This will lead to more older subjects being diagnosed with COPD than is justified, since the inclusion criteria as shown above will include a significant number of normal subjects who do not have disease, as well as lead to false negative findings in younger subjects [ 5-11 ]. These false positives will then possibly receive treatment and unnecessary tests they do not require and bear the burden of the label of disease they do not warrant.
It is clear that the scientific community in Respiratory Medicine move to correct this anomaly so that research into COPD is not contaminated by the rules being wrong at the start.
Added Sept. 10, 2009:
The GOLD Guidelines , which originally recommended a FEV1/FVC ratio below 0.70 as indicative of obstructive lung disease, now state:
“…because the process of aging does affect lung volumes the use of a fixed ratio may result in over diagnosis of COPD in the elderly, especially of mild disease. Using the lower limit of normal (LLN) values for FEV1/FVC, that are based on the normal distribution and classify the bottom 5% of the healthy population as abnormal, is one way to minimize the potential misclassification”.
In keeping with the ATS and ERS recommendations, in order to avoid over diagnosing (and therefore over treating) elderly patients, and under diagnosing younger patients, the GOLD guidelines state that:
“…many experts recommend use of the lower limit of normal for each population”.
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- Pellegrino R, Viegi G, Brusasco V, et al. Interpretative strategies for lung function tests. Eur Respir J 2005; 26(5): 948-968.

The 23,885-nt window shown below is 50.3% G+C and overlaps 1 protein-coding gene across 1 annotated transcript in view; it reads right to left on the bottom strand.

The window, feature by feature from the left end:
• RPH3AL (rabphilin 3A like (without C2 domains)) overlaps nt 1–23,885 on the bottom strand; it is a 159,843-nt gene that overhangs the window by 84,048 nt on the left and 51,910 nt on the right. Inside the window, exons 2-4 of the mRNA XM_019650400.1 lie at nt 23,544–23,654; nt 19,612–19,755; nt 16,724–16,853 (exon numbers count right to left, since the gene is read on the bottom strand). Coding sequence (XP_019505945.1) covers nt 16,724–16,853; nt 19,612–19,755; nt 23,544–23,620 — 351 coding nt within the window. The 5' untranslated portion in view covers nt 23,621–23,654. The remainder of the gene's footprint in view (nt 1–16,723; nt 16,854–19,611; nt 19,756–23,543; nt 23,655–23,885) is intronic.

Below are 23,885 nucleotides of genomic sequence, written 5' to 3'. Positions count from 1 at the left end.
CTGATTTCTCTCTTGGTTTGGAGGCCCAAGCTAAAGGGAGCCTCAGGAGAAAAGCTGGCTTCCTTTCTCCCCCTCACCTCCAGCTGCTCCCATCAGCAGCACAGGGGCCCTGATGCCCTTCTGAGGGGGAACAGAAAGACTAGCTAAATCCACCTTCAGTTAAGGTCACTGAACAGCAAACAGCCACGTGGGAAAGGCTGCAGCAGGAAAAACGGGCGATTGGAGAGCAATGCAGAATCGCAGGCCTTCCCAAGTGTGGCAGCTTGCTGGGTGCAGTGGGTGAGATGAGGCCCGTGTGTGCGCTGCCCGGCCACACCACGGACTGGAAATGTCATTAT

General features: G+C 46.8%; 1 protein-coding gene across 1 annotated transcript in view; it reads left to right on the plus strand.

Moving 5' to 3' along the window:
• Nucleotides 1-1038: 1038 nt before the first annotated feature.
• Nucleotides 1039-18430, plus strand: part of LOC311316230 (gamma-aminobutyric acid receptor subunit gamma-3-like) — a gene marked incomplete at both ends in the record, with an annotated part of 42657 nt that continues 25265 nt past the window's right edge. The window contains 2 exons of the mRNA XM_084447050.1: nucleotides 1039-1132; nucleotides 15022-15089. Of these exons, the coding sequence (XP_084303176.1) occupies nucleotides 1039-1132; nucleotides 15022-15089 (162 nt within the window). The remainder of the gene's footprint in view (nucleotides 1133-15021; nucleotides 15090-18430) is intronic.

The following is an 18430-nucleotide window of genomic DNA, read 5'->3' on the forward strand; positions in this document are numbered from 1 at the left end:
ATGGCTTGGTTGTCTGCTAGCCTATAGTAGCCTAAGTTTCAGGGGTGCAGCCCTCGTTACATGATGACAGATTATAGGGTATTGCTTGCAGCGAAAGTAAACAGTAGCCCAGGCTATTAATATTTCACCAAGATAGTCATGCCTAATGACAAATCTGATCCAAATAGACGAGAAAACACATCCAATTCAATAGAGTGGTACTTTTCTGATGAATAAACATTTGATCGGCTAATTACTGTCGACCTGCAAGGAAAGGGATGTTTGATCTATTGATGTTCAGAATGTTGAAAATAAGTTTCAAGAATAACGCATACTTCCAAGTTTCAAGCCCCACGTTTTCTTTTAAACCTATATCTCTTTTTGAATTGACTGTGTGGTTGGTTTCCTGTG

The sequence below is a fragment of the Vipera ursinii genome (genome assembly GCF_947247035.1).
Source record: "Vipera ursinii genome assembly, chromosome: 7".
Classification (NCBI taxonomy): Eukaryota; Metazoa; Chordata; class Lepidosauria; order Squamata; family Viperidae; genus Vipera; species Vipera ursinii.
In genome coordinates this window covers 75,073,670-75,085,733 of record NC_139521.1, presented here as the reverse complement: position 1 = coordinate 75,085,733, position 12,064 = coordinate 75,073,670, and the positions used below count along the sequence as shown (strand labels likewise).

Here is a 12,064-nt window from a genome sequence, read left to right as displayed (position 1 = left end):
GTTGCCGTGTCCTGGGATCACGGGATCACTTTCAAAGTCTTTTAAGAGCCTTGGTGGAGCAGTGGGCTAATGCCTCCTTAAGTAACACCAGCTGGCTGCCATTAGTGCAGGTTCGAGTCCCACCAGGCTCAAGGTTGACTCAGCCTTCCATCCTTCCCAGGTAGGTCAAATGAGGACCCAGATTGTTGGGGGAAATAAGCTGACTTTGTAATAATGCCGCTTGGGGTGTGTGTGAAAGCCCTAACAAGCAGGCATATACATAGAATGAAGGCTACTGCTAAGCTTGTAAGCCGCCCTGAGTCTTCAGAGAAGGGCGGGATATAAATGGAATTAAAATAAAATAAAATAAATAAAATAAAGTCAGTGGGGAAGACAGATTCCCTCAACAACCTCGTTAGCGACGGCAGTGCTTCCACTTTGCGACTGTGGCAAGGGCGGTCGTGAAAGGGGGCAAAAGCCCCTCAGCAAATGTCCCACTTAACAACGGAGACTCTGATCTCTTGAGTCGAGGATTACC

- Vollmer WM, Gislason T, Burney P, et al. Comparison of spirometry criteria for the diagnosis of COPD: results from the BOLD study. Eur Respir J 2009; 34: 588–597.
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- Ekberg-Aronsson M, Pehrsson K, Nilsson JA, et al. Mortality in GOLD stages of COPD and its dependence on symptoms of chronic bronchitis. Respir Res 2005; 6: 98.
- Vaz Fragoso CA, Concato J, McAvay G, et al. Chronic obstructive pulmonary disease in older persons: a comparison of two spirometric definitions. Respir Med 2010; 104: 1189–1196.
- Mannino DM, Buist AS, Vollmer WM. Chronic obstructive pulmonary disease in the older adult: what defines abnormal lung function? Thorax 2007; 62: 237–241.
- Turkeshi E, Vaes B, Andreeva E, et al. Airflow limitation by the Global Lungs Initiative equations in a cohort of very old adults. Eur Respir J 2015; 46: 123–132.
- Asuka Matsuzaki, Naozumi Hashimoto, Shotaro Okachi, et al. Clinical impact of the lower limit of normal of FEV1/FVC on survival in lung cancer patients undergoing thoracic surgery. Respir Invest 2016; 54: 184–192.
- Miller MR, Levy ML. Chronic obstructive pulmonary disease: missed diagnosis versus misdiagnosis. BMJ 2015; 351: h3021.
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- Brusasco V, Pellegrino R. Spirometry in Chronic Obstructive Pulmonary Disease. From rule of thumb to science. Am J Respir Crit Care Med 2016; 193: 704-706.
- Quanjer PH, Enright PL, Miller MR, et al. The need to change the method for defining mild airway obstruction. Eur Respir J 2011; 37: 720–722.
- Roberts SD, Farber MO, Knox KS, Phillips GS, Bhatt NY, Mastronarde JG, Wood KL. FEV1/FVC ratio of 70% misclassifies patients with obstruction at the extremes of age. Chest 2006; 130(1): 200-206.
- Hansen JE, Sun XG, Wasserman K. Spirometric criteria for airway obstruction: Use percentage of FEV1/FVC ratio below the fifth percentile, not < 70%. Chest 2007; 131(2): 349-355.
See also: Expressing test results